She shakes her head. “Nothing. I was going to make a joke, but it’s not funny.”
He gives her a flat look.
“Fine.” She’s half-smiling. “Just -- something about them having to pry our jobs from our cold, dead hands.”
Rafael sighs. “That’s funny for me,” he says, “but in your line of work? Please, let’s not.” His eyes are soft and serious, and there’s a heaviness between them as they both think of all the many, many times she’s almost died on the job. Almost been killed.
A different, happier memory comes to her.
“No,” she agrees, “I plan to die of old age. I have get past 85, at least, to keep my promise.”
He grins wide and doesn’t miss a beat. “Squabbling with me?”
“I’ll only be 78,” he smirks, and she rolls her eyes, reaches over to swat at him, and instead takes his hand in hers.
It’s a brief gesture and she doesn't think much of it in the moment -- just squeezes his hand, holds on for a few seconds, then lets go to stand and gather their dishes.
But the feeling stays with her: the warmth of his large hand; how his knuckles, having been chapped in the wind and the cold, were a bit rough; how he turned his hand palm-up the moment she touched it; how their fingers didn't quite lace but gripped each other with something between urgency and calm, between comfort and concern. The feeling lingers along with the warmth, but she doesn’t think about it much because it doesn’t need much thought. It was just simple. Nice. Right.
She puts their dishes in the sink and glances over her shoulder to ask whether he wants more wine. She’s surprised to see he's padded over -- quiet in his socks and his step -- and is now rolling up his shirtsleeves.
"You hosted. I'll wash."
He's got that insistent tone, so she doesn't protest. She didn't really want to wash the dishes anyway, but she doesn't tell him that. Let him think I'm being gracious.
"So what are you going to do with all this free time?" she asks, leaning against the opposite counter. She can't see his face, but there’s no denying that the rest of him looks good too.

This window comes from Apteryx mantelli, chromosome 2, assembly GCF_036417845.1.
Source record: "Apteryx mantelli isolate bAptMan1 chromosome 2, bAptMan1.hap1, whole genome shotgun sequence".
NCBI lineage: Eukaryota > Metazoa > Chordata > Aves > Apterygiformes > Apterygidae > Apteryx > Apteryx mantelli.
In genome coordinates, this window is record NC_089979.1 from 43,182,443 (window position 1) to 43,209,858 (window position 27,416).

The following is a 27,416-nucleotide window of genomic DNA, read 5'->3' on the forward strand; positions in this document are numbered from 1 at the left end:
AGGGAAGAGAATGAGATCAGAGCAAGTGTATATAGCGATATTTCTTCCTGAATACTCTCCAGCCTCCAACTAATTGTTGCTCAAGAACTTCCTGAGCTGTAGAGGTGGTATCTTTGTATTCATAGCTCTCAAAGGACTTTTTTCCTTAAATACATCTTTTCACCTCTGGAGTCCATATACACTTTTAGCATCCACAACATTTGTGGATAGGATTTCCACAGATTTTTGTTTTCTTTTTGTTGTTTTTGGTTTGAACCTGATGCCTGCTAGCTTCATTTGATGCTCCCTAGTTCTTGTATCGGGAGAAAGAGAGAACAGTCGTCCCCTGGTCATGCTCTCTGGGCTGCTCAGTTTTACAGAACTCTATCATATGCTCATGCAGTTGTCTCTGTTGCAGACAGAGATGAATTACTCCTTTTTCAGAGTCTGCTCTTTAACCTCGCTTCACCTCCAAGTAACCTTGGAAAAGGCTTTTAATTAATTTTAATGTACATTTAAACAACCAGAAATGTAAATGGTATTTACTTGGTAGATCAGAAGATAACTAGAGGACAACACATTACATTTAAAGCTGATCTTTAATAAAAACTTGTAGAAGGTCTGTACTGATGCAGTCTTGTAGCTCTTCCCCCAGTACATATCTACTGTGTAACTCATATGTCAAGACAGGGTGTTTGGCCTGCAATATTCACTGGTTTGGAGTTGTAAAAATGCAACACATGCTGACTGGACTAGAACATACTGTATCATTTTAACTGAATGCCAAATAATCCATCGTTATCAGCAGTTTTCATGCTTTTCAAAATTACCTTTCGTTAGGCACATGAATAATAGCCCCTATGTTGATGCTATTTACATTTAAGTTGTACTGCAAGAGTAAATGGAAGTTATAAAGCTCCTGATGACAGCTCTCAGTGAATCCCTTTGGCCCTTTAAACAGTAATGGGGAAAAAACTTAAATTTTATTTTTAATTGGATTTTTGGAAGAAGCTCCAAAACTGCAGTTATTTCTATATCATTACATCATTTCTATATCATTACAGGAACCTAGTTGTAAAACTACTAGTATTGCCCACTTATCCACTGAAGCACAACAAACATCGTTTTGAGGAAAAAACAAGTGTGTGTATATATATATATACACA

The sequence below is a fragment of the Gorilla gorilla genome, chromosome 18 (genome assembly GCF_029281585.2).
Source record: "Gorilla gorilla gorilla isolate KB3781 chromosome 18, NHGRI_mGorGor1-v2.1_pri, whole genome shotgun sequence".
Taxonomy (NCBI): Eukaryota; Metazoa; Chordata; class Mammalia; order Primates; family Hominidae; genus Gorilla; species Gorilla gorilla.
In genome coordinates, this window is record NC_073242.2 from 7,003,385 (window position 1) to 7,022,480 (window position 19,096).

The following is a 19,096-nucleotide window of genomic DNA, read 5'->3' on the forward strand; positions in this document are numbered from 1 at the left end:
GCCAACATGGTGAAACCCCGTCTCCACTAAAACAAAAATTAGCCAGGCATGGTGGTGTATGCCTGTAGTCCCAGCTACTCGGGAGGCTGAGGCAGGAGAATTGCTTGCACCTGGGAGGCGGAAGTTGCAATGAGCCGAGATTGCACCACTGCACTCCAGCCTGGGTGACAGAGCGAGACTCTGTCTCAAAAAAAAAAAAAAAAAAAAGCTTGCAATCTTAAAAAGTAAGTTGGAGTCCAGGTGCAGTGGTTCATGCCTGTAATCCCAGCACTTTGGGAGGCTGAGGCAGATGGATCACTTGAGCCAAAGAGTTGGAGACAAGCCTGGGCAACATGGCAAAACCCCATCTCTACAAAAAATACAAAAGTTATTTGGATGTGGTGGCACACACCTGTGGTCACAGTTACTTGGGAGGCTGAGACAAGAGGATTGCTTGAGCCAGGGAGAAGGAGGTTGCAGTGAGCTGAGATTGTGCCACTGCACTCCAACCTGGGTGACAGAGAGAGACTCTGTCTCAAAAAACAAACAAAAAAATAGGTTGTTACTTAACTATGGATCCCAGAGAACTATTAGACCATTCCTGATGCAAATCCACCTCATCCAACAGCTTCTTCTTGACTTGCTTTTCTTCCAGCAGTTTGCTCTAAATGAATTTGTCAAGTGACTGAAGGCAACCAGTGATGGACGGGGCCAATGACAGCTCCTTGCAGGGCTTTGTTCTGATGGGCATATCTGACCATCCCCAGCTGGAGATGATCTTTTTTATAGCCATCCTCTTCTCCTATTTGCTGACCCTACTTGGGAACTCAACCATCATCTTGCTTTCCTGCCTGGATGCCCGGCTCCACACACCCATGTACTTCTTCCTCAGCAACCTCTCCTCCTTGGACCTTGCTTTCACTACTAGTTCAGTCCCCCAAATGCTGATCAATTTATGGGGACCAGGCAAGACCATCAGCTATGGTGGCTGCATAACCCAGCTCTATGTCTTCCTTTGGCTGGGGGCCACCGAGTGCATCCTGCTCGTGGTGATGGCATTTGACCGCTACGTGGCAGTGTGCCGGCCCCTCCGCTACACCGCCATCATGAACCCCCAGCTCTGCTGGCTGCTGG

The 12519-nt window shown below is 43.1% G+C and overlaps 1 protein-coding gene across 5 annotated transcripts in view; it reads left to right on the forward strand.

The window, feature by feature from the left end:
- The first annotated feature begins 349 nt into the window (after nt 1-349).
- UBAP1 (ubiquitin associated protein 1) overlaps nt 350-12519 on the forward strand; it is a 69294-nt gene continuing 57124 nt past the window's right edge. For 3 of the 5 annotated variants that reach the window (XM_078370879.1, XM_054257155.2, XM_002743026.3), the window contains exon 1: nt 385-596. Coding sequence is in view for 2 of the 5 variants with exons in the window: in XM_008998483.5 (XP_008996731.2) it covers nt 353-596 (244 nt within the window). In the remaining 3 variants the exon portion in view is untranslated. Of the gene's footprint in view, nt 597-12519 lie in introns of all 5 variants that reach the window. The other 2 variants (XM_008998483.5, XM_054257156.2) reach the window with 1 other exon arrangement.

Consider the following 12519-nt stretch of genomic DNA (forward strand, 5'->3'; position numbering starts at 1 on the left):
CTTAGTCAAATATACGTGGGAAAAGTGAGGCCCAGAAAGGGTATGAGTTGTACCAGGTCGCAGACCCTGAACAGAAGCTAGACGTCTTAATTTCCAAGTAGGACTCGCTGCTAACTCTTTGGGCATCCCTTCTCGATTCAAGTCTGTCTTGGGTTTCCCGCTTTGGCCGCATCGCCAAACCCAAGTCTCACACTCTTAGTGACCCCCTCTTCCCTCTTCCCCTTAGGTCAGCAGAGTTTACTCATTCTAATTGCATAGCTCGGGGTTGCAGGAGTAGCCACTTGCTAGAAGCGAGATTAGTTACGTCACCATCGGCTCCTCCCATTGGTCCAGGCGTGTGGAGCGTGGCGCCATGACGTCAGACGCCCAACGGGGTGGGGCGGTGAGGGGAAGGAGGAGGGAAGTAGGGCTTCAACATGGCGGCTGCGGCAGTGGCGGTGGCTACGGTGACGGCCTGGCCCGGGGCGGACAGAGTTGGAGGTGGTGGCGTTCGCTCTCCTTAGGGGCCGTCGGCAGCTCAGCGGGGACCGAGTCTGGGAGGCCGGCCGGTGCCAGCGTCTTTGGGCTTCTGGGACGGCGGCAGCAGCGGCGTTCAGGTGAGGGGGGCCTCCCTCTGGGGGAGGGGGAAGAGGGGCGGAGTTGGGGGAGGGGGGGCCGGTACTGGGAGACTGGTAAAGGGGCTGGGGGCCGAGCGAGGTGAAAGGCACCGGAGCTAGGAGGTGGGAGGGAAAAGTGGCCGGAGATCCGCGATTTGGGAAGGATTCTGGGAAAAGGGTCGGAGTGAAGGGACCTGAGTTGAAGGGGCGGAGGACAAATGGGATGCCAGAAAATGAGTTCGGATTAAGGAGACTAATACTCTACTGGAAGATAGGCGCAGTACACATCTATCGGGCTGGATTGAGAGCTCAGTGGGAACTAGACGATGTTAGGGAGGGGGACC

"You mean what am I gonna tell people I'm doing?"
"No, I mean what are you actually going to do?"
He pauses, putting a plate on the drying rack. "I haven't decided whether I'm going to confirm I've been suspended or just say I'm taking a long-deserved vacation," he admits with an expressive shrug.
"You're considering telling people you've been suspended?" She doesn't bother to hide her surprise.
"Well I'm not going to shout it to the rooftops," he snips. "Or tell the Ledger. But it's an open secret at the DA's office. Denying it would only make it more humiliating."
She takes this in. That means he already feels humiliated, at least a little.
"You didn't do anything wrong," she reminds him.
"I know." He turns to face her -- there really weren't that many dishes. He mirrors her posture as he leans against the counter opposite her, drying his hands and forearms with her blue dish rag.
She kicks his shin gently. "But you haven't answered my real question."
He grins. "Well, I am a lawyer."
"That's not an answer either."
"Fine, Lieutenant, I'll confess." Contrary to his words, he hesitates. "I suppose I'm undecided on that too. There are only so many books you can read before going stir-crazy."
"You need a hobby."
"This, coming from you?" he protests, incredulous but fond.